• The world is not on track for limiting increase in global average temperature to below 2◦C, above pre-industrial levels. GHG emissions grew on average 2.2 per cent per year between 2000 and 2010, compared to 1.3 per cent per year between 1970 and 2000.
  • India is making progress in implementing national plans on climate change. It has reduced its CO2 emissions per unit GDP by 20 per cent between 1990 and 2011. There has been considerable progress in achieving targets under National Action Plan on Climate Change. State Action Plans on Climate Change for 9 states have been endorsed.
  • There is immense pressure on governments to act through two new agreements on climate change and sustainable development, both of which will be global frameworks for action to be finalized next year.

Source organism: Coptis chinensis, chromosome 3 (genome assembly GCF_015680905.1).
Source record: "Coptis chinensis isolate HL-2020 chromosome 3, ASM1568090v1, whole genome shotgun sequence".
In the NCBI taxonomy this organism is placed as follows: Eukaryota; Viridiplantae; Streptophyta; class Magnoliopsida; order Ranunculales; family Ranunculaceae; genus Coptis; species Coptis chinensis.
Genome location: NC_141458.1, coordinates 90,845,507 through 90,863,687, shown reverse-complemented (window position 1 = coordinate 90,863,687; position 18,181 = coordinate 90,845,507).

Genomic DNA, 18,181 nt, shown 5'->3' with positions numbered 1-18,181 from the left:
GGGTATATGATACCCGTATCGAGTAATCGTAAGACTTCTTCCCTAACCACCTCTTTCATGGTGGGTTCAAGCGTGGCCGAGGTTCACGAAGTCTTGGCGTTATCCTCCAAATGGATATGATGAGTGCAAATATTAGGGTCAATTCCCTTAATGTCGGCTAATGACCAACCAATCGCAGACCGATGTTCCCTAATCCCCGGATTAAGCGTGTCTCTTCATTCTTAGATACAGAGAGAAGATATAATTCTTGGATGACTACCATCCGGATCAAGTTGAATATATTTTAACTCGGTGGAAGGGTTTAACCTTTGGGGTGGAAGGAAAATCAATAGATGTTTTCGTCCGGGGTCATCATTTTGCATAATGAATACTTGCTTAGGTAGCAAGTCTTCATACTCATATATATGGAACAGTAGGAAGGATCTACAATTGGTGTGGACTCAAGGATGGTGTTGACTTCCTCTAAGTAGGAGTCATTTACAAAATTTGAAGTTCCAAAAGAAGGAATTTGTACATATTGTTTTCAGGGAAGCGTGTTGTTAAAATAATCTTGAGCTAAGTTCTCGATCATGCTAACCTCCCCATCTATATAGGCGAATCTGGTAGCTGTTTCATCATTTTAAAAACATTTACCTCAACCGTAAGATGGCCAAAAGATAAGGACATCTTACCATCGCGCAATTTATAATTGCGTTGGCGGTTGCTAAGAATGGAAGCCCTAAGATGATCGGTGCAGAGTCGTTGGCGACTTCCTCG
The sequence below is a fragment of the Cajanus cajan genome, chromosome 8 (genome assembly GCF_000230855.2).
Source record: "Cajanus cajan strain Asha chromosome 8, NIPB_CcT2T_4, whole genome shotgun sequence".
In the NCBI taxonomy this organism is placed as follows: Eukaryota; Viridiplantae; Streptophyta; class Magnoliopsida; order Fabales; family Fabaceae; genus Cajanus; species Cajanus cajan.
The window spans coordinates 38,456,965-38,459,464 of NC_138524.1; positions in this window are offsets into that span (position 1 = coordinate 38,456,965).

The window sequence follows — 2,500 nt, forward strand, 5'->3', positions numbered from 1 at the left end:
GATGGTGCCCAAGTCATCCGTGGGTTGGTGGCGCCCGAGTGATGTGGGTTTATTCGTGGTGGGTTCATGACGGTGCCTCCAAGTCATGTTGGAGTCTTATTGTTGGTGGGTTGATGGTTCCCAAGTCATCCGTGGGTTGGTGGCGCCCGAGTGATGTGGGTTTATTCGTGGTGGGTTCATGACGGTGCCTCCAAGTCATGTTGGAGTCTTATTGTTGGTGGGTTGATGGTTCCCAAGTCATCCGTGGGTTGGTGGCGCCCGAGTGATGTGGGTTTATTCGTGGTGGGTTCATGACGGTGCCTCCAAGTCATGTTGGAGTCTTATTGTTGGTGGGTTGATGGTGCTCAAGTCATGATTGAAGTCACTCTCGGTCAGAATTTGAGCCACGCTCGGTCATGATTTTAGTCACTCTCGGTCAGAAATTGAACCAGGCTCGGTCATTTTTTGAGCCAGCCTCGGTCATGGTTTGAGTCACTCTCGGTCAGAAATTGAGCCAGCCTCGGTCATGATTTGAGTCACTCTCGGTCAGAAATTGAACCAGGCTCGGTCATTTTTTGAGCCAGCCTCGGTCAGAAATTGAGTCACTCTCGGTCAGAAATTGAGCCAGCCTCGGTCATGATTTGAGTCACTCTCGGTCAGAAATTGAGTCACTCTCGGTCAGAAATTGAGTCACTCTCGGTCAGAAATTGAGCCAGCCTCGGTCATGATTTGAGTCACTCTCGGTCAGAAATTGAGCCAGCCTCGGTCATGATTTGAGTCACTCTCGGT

• The cumulative costs of India’s low carbon strategies have been estimated at around USD 834 billion at 2011 prices, between 2010 and 2030.
Chapter 13: Human Development

India’s Human Development Rank and performance
  • The Economic survey states the Human Development dimension needs to be taken into account in formulating and implementing social sector programmes and arriving at criteria for devolution of funds to states.
  • According to HDR 2013, India has slipped down in HDI with its overall global ranking at 136 (out of the 186 countries) as against 134 (out of 187 countries) as per HDR 2012. It is still in the medium human development category.
  • The poverty ratio (based on the MPCE of ` 816 for rural areas and `1000 for urban areas in 2011-12 at all India level), has declined from 37.2 per cent in 2004-05 to 21.9 per cent in 2011-12.
  • In absolute terms, the number of poor declined from 407.1 million in 2004-05 to 269.3 million in 2011-12 with an average annual decline of 2.2 percentage points during 2004-05 to 2011-12.
  • During 2004-05 to 2011-12, employment growth [CAGR] was only 0.5 per cent, compared to 2.8 per cent during 1999-2000 to 2004-05 as per usual status.
Source : www.pib.nic.in